We consider regimes of low-frequency variability in large-scale atmospheric dynamics. The model used for the study of these regimes is the fully-nonlinear, equivalent-barotropic vorticity equation on the sphere, with simplified forcing, dissipation and topography. Twenty-five modes are retained in a spherical harmonics expansion of the streamfunction. Solutions are studied as a function of the nondimensional intensity of the forcing and dissipation.Multiple stationary solutions are obtained as a result of nonlinear interaction between waves, mean flow and orography. The number of modes retained in the analysis permits these multiple equilibria to appear for realistic values of the forcing. The equilibria exhibit blocked and zonal flow patterns bearing a marked resemblance to synoptically defined zonal and blocked Northern Hemisphere midlatitude flows.Wave-wave interactions influence strongly the stability properties of the equilibria and the time evolution of nonequilibrium solutions. Time-dependent solutions show persistent sequences which occur in the phase-space vicinity of the zonal and blocked equilibria. Composite flow patterns of the persistent sequences are similar to the equilibria nearby, which permits the unambiguous definition of quasi-stationary flow regimes, zonal and blocked, respectively. The number of episodes of blocked or zonal flow decreases monotonically as their duration increases, in agreement with observations.The statistics of transitions between the two types of planetary flow regimes are computed from the model's deterministic dynamics. These transitional called breaks in statistical-synoptic long-range forecasting, are shown to be influenced by changes in model parameters. This influence is discussed in terms of the effect of anomalous boundary conditions on large-scale midlatitude atmospheric flow and on its predictability.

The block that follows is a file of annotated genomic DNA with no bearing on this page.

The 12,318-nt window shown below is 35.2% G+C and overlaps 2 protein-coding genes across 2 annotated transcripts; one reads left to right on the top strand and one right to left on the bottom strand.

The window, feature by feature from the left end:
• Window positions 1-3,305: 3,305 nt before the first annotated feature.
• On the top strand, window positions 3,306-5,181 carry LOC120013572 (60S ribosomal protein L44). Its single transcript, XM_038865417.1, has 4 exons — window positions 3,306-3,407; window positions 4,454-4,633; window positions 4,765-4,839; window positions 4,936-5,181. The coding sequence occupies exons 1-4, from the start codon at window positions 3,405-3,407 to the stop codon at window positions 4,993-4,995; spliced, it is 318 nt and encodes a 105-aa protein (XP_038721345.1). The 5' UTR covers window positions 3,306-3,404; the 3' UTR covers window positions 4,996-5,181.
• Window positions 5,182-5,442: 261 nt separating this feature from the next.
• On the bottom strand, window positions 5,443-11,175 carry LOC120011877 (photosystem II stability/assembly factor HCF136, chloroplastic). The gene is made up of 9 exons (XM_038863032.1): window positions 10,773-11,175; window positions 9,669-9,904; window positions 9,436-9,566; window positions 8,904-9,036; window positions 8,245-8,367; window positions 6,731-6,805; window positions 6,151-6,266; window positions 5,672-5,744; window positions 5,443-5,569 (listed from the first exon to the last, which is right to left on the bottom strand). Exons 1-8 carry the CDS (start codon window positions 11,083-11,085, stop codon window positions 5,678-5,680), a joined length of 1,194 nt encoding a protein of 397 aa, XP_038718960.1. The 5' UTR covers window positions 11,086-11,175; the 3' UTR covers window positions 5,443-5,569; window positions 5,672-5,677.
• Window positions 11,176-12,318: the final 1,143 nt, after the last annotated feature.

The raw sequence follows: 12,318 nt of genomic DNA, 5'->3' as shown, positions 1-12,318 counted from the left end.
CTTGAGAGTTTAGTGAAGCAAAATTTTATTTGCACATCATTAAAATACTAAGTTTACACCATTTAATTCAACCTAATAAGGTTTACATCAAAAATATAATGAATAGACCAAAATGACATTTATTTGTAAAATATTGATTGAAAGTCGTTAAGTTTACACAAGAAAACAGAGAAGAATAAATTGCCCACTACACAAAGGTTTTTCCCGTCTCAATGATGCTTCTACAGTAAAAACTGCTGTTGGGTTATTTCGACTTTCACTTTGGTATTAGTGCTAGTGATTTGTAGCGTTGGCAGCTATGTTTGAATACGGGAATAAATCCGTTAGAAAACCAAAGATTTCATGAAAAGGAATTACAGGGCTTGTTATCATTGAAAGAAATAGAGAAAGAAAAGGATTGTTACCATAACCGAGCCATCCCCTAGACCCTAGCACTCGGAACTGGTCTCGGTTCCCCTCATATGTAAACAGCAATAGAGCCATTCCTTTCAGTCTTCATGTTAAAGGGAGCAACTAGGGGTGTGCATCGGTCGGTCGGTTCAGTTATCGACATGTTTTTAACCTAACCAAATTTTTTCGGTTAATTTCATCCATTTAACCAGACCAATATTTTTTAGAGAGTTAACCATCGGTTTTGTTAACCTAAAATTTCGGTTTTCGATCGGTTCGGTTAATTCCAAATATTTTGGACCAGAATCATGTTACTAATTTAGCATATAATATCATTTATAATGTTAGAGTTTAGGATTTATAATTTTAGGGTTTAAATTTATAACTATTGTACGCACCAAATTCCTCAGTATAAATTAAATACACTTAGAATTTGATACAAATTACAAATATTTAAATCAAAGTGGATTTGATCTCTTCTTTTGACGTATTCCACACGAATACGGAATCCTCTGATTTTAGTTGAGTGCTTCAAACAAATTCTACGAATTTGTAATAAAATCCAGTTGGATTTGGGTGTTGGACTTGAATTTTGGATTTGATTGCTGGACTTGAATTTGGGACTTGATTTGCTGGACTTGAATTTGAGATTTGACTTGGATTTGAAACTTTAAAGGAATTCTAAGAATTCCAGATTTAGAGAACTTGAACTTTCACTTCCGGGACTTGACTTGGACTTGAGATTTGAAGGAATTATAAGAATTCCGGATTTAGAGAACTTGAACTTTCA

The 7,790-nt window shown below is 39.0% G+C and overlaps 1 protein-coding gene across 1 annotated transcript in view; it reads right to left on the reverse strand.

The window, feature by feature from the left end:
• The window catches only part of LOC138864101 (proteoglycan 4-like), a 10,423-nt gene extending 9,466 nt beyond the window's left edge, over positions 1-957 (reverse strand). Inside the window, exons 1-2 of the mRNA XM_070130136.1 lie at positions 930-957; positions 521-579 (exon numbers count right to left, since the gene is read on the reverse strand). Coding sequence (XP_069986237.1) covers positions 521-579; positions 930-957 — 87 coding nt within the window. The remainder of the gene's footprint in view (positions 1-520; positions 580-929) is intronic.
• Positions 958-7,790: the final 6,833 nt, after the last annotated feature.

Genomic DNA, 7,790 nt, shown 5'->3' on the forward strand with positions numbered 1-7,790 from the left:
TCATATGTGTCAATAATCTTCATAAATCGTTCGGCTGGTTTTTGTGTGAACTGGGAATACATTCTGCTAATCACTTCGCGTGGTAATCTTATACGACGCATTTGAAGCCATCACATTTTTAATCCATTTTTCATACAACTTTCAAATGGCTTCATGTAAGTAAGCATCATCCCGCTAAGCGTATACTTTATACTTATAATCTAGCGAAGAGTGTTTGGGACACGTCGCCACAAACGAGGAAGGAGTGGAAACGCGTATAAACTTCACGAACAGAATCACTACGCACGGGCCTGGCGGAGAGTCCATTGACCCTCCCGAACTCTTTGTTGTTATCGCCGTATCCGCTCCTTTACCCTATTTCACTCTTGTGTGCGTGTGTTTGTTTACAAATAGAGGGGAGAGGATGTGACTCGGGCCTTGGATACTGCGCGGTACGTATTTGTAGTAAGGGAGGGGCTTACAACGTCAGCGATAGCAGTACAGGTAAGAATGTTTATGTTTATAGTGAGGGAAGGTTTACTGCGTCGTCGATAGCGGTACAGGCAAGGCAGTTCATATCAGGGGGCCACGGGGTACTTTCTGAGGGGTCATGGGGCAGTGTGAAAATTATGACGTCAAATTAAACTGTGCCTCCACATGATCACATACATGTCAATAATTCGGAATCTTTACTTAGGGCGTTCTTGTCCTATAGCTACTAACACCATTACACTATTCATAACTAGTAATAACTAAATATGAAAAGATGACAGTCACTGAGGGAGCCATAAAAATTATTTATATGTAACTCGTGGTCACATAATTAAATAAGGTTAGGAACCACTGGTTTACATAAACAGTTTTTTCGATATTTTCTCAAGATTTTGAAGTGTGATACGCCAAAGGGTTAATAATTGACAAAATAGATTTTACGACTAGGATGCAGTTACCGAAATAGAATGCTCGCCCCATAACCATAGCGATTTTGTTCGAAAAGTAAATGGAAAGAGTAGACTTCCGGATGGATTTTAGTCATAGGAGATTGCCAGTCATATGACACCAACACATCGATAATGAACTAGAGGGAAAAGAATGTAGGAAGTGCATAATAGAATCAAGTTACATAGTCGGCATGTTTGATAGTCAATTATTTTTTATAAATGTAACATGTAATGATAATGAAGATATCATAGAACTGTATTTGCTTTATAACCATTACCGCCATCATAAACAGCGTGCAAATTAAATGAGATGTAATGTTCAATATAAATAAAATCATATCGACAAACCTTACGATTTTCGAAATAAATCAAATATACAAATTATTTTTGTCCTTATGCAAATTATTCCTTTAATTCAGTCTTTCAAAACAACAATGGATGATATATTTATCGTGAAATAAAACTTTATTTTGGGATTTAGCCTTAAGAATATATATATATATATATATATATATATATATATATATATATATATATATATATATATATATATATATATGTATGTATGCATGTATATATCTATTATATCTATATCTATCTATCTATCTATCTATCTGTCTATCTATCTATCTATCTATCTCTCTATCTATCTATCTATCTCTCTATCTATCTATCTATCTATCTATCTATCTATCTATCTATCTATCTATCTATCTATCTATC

The ability to distinguish a warming trend from natural variability is critical for an understanding of the climatic response to increasing greenhouse-gas concentrations. Here we use singular spectrum analysis1 to analyse the time series of global surface air tem-peratures for the past 135 years2, allowing a secular warming trend and a small number of oscillatory modes to be separated from the noise. The trend is flat until 1910, with an increase of 0.4 °C since then. The oscillations exhibit interdecadal periods of 21 and 16 years, and interannual periods of 6 and 5 years. The interannual oscillations are probably related to global aspects of the El Niño-Southern Oscillation (ENSO) phenomenon3. The interdecadal oscillations could be associated with changes in the extratropical ocean circulation4. The oscillatory components have combined (peak-to-peak) amplitudes of >0.2 °C, and therefore limit our ability to predict whether the inferred secular warming trend of 0.005 °Cyr-1 will continue. This could postpone incontrovertible detection of the greenhouse warming signal for one or two decades.